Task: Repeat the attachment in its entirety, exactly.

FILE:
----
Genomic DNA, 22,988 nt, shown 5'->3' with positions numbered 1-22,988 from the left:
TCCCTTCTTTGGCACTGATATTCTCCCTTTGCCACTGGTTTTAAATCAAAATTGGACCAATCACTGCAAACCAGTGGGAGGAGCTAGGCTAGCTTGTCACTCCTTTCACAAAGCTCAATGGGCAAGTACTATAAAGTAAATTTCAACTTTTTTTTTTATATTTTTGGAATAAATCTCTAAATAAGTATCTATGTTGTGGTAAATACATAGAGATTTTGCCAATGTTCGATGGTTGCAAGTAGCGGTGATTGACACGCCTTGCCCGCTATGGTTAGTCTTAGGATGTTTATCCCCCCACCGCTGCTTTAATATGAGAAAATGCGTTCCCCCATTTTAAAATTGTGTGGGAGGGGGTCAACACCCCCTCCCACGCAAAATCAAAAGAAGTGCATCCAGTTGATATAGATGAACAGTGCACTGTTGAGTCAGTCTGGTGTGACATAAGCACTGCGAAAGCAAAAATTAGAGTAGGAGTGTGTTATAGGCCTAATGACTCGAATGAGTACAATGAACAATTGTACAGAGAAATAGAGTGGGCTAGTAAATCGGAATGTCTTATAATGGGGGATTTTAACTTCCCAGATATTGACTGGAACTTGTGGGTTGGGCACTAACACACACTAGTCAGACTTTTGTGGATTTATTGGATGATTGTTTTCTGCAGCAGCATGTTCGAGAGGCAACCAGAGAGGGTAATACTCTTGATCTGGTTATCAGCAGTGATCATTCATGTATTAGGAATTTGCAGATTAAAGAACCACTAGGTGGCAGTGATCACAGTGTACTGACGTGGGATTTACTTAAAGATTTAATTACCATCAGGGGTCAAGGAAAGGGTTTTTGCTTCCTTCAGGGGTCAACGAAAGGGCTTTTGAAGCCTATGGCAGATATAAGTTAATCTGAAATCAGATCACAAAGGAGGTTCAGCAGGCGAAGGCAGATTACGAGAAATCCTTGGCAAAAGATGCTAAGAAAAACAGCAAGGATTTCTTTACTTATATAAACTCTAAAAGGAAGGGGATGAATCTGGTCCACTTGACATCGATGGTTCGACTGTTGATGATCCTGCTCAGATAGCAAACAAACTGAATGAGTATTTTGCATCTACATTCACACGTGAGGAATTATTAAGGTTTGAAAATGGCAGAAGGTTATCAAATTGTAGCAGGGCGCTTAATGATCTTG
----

Genomic DNA, 22,988 nt, shown 5'->3' with positions numbered 1-22,988 from the left:
TCCCTTCTTTGGCACTGATATTCTCCCTTTGCCACTGGTTTTAAATCAAAATTGGACCAATCACTGCAAACCAGTGGGAGGAGCTAGGCTAGCTTGTCACTCCTTTCACAAAGCTCAATGGGCAAGTACTATAAAGTAAATTTCAACTTTTTTTTTTATATTTTTGGAATAAATCTCTAAATAAGTATCTATGTTGTGGTAAATACATAGAGATTTTGCCAATGTTCGATGGTTGCAAGTAGCGGTGATTGACACGCCTTGCCCGCTATGGTTAGTCTTAGGATGTTTATCCCCCCACCGCTGCTTTAATATGAGAAAATGCGTTCCCCCATTTTAAAATTGTGTGGGAGGGGGTCAACACCCCCTCCCACGCAAAATCAAAAGAAGTGCATCCAGTTGATATAGATGAACAGTGCACTGTTGAGTCAGTCTGGTGTGACATAAGCACTGCGAAAGCAAAAATTAGAGTAGGAGTGTGTTATAGGCCTAATGACTCGAATGAGTACAATGAACAATTGTACAGAGAAATAGAGTGGGCTAGTAAATCGGAATGTCTTATAATGGGGGATTTTAACTTCCCAGATATTGACTGGAACTTGTGGGTTGGGCACTAACACACACTAGTCAGACTTTTGTGGATTTATTGGATGATTGTTTTCTGCAGCAGCATGTTCGAGAGGCAACCAGAGAGGGTAATACTCTTGATCTGGTTATCAGCAGTGATCATTCATGTATTAGGAATTTGCAGATTAAAGAACCACTAGGTGGCAGTGATCACAGTGTACTGACGTGGGATTTACTTAAAGATTTAATTACCATCAGGGGTCAAGGAAAGGGTTTTTGCTTCCTTCAGGGGTCAACGAAAGGGCTTTTGAAGCCTATGGCAGATATAAGTTAATCTGAAATCAGATCACAAAGGAGGTTCAGCAGGCGAAGGCAGATTACGAGAAATCCTTGGCAAAAGATGCTAAGAAAAACAGCAAGGATTTCTTTACTTATATAAACTCTAAAAGGAAGGGGATGAATCTGGTCCACTTGACATCGATGGTTCGACTGTTGATGATCCTGCTCAGATAGCAAACAAACTGAATGAGTATTTTGCATCTACATTCACACGTGAGGAATTATTAAGGTTTGAAAATGGCAGAAGGTTATCAAATTGTAGCAGGGCGCTTAATGATCTTG